A two-day seminar on the theme “Towards Vision 20:2020: Cultivating a Responsible Press and Responsive Governance”, organized by the Nigerian Press Council in furtherance of its statutory functions of sensitizing and fostering the attainment and maintenance of high professional standards by the Press, took place in Abuja Thursday 19th – Friday 20th November, 2009.
The forum was organized to sensitize media professionals on the strategic significance of what they publish and the need to be more responsible, ethical and positive in their duties as the Fourth Estate of the Realm on the one hand and on the need for public officers and policy executors to be proactive and responsive to issues on governance in order not to impede development and the delivery of the anticipated dividends of democracy.
- The forum, which was attended by about 50 participants comprising media proprietors, publishers, chief executives, editors, public information managers, stakeholders in the industry, politicians, government officers and government agencies.
Discussions centred on the following sub-themes:
- the role of the media in ensuring that governance is accountable to the people
- Media and Government: partners or adversaries in a democracy?
- Obstacles in the path of the media in rebrandingNigeria;
- The message and the messenger as a challenge for an envisioned development
- A responsible press and good governance: Panacea forNigeria’s image and development; and
- An adversary press versus sensibility of governance: security implication for a democratic society
After the deliberation, the seminar made the following observations and recommendations:
(a) Having recognized the recriminations that followed the public hearing on the proposed Nigerian Press and Practice of Journalism Council Bill now before the National Assembly, the seminar agreed that strengthening such industry watchdogs as the Nigerian Press Council was imperative and welcomed the steps taken to reach a consensus on the areas of disagreement in the amendment of the Nigerian Press Council Act 1992.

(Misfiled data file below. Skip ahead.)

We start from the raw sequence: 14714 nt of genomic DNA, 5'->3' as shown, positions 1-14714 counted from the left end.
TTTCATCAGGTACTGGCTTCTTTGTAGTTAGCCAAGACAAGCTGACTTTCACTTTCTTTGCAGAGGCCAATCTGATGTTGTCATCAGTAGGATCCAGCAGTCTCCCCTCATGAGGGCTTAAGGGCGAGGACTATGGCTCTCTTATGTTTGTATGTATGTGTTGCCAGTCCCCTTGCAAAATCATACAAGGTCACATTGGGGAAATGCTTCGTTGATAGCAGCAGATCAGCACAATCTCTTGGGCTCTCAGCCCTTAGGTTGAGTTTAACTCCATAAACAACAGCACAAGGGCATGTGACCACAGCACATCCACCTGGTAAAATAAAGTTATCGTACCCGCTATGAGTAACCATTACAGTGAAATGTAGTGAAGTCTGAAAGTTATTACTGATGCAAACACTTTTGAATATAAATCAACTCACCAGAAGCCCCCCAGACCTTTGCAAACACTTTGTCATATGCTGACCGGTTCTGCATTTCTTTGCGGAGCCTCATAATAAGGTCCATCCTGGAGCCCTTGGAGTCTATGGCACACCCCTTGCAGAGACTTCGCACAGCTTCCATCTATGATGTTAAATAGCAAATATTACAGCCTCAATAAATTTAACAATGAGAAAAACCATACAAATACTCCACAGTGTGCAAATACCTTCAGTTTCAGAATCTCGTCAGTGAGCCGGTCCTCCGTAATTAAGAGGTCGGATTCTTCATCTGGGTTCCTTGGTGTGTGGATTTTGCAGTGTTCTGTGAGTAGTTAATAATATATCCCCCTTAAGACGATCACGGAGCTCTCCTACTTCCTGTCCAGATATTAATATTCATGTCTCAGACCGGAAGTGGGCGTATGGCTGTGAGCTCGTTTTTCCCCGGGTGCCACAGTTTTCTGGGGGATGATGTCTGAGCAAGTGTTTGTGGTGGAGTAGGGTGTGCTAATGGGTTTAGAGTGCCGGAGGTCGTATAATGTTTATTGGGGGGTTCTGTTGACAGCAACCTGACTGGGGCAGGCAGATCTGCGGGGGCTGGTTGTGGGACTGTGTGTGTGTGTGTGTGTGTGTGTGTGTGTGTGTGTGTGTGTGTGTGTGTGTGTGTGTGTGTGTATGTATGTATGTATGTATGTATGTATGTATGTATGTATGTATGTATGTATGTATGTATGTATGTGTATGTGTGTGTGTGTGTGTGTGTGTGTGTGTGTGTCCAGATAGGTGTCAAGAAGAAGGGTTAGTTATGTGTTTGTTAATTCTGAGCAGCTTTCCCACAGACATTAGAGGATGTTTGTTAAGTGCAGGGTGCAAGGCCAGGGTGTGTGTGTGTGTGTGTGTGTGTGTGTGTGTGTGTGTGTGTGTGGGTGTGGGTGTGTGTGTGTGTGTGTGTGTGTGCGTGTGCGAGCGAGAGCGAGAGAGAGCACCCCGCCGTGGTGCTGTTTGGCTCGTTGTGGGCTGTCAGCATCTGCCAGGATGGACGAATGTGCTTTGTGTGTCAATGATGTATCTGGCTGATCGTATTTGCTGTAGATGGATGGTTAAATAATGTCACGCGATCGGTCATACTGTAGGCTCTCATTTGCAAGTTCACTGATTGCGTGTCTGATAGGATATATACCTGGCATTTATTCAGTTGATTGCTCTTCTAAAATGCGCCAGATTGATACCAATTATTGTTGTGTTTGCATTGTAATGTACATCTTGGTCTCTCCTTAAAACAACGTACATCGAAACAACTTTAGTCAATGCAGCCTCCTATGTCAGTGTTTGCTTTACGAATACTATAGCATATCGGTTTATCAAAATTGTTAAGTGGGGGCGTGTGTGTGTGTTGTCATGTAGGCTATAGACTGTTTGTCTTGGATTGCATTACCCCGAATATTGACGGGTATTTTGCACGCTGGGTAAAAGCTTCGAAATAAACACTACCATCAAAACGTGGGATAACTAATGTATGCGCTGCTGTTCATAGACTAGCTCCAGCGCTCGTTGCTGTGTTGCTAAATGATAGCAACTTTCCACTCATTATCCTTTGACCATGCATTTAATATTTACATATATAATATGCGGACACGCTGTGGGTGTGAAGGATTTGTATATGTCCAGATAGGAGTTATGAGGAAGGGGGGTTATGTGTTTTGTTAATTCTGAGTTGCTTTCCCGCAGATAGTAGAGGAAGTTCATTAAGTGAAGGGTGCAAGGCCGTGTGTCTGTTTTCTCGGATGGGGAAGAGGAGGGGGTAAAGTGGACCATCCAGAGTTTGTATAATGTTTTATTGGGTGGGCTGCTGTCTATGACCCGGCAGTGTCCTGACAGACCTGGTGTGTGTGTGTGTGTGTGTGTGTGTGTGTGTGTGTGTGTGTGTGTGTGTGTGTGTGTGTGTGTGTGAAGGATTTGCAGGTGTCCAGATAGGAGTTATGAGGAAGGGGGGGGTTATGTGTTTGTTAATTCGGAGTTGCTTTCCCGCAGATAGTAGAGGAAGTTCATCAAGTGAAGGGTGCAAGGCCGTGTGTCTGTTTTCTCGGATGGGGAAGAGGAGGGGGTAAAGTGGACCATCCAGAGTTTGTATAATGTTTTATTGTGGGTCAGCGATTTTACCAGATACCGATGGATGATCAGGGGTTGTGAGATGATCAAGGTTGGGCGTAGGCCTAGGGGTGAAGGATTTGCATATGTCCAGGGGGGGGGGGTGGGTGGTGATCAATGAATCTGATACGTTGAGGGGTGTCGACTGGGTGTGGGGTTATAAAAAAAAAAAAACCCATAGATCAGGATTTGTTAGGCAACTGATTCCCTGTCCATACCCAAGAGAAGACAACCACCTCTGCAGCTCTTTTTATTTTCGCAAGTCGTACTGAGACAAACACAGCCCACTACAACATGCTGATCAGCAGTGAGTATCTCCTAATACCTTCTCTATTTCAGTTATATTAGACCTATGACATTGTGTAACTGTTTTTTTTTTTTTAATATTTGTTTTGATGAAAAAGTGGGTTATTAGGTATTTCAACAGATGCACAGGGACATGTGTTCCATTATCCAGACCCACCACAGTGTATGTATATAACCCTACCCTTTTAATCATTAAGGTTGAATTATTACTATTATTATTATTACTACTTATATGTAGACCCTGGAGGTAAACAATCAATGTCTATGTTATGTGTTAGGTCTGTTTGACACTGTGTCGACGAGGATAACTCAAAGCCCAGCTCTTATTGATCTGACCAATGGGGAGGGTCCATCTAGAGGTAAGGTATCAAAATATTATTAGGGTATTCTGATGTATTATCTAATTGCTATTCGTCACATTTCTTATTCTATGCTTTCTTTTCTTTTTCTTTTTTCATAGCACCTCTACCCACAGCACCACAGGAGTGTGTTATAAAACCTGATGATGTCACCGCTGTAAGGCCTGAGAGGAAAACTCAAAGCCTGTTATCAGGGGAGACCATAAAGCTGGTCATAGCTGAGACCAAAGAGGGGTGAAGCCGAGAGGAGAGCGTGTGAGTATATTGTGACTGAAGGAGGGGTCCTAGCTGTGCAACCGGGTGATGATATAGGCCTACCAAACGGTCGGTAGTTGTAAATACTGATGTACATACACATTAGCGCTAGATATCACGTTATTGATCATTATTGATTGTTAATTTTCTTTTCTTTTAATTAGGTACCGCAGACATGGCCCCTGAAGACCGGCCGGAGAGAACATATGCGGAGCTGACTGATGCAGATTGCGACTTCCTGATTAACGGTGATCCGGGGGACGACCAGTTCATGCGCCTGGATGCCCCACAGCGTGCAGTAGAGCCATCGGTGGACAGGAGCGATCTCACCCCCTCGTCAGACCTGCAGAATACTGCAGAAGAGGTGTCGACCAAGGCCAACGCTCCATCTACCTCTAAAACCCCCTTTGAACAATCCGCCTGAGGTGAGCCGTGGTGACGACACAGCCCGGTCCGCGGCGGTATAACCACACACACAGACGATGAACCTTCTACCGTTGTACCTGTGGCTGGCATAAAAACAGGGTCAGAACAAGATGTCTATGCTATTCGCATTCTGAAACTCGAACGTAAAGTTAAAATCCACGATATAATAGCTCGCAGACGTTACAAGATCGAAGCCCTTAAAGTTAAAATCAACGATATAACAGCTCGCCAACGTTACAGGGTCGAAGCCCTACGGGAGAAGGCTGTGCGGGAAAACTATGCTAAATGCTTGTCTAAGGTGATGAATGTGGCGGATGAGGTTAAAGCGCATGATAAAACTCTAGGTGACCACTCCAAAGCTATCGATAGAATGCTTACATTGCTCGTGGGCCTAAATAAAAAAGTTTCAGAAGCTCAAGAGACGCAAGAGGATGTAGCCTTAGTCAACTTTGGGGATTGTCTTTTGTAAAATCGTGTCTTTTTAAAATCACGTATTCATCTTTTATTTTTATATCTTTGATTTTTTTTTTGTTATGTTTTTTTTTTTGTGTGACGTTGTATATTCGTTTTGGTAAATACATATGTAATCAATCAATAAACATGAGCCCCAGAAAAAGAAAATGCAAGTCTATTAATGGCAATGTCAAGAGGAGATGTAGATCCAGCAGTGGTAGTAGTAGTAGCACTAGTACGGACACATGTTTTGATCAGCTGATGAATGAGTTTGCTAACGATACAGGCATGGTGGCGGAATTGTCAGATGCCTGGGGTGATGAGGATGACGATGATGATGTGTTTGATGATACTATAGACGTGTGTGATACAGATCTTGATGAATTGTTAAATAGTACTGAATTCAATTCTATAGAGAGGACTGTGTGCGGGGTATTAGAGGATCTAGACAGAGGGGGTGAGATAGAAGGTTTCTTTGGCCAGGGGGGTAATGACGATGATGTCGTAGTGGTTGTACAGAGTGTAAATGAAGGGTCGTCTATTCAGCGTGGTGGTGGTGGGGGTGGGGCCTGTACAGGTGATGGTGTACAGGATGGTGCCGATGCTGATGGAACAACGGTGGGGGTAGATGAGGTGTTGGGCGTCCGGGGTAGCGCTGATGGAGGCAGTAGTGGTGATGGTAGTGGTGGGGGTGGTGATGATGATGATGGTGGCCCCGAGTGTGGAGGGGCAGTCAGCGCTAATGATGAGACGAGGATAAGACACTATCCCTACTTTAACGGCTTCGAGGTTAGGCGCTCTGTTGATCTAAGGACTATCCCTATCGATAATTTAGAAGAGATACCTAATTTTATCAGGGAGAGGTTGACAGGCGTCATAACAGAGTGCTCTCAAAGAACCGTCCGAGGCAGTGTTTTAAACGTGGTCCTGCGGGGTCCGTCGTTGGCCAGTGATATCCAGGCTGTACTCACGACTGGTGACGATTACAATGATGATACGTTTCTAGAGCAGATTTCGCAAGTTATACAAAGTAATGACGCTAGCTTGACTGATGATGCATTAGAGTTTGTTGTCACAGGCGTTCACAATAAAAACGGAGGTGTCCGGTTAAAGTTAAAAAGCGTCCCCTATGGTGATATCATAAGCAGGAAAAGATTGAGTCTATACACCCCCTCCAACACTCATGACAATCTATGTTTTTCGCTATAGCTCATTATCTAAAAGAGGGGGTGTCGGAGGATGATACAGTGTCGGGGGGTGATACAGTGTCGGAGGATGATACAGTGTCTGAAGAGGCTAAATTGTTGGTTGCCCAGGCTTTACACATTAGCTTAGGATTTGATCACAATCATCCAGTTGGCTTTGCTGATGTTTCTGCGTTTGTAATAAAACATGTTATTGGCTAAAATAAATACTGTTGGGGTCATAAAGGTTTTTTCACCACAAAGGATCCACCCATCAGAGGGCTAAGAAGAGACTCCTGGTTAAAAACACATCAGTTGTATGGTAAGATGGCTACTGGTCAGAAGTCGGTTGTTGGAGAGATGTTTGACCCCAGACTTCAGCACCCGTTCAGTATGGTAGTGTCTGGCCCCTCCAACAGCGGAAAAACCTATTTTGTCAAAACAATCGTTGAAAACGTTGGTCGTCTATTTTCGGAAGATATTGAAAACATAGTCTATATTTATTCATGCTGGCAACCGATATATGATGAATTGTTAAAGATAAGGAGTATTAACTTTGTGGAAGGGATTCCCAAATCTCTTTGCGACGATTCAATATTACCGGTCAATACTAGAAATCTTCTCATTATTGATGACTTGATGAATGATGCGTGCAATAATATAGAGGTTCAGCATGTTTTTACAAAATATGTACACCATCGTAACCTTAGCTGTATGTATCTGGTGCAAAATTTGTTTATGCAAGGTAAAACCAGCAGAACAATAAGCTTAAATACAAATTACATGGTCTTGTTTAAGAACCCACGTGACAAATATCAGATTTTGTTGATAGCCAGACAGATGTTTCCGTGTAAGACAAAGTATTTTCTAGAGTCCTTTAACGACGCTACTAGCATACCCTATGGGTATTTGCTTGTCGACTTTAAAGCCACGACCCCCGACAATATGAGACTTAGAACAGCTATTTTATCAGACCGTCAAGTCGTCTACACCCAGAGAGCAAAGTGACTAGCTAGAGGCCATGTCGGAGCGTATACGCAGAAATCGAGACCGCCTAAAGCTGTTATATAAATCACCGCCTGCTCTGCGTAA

(b) It acknowledged that since both government and the media
were working for the improvement of the socio-economic status of all citizens, the high level of recriminations in their relationship was unnecessary and that both institutions need to chart a new course and build bridges in their relationship in the national interest.
(c) Incessant harassment of journalists in the course of doing
their lawful duties is unhealthy to the practice of journalism and good governance. The seminar therefore called on security agencies in a democracy to review their procedures and strategies and seek consistent interactions in handling the media, so as to facilitate a greater understanding of each other’s duties and roles.
(d) The seminar held that combating corruption was essential to
any genuine development in the country and it unanimously underscored the need for the National Assembly to expeditiously pass the Freedom of Information Bill, without any conditions as obtains in the 80 other countries that had passed the same Act.
(e) Since Section 22 of the Constitution has specifically assigned to the media oversight responsibilities, Section 39, which provides for Freedom of Expression should be revisited to include the Freedom of the Press, since only the Press was specifically assigned the role of holding those in governance accountable to the people.
(f) The Seminar reiterated the need to re-brand the country’s image but advised that the implementation of the project should not be restricted to the Federal Ministry of Information and Communications alone. It therefore recommended that re-branding should begin at the highest level with the President as the prime brand manager.
(g) In order to drive the re-branding campaign to all nooks and
crannies of the country, the seminar recommended that governments in power should not be allowed to control the media so that they can serve the interests of all and, in addition, we must practice true federalism to make the branding slogan of ‘’Good People, Great Nation’’ meaningful.
(h) The seminar further noted the potency of the media in driving the re-branding process and enjoined it to be “Vision helpers” and not “Vision killers”.
(i) The Seminar participants stressed the need for the media, as the watchdog of the society, to re-brand itself so as to be more effective in the discharge of its constitutional responsibilities.
(j) The Seminar noted the generally poor economic environment under which Journalists ply their trade and consequently stressed the need for media owners to accord primacy to the remuneration and insurance of Journalists in their employment.
(k) The seminar noted the new trend of citizen journalism being largely driven by the internet and advised mass media training institutions to accommodate same with a view to enriching their curriculum.
Nigerian Press Council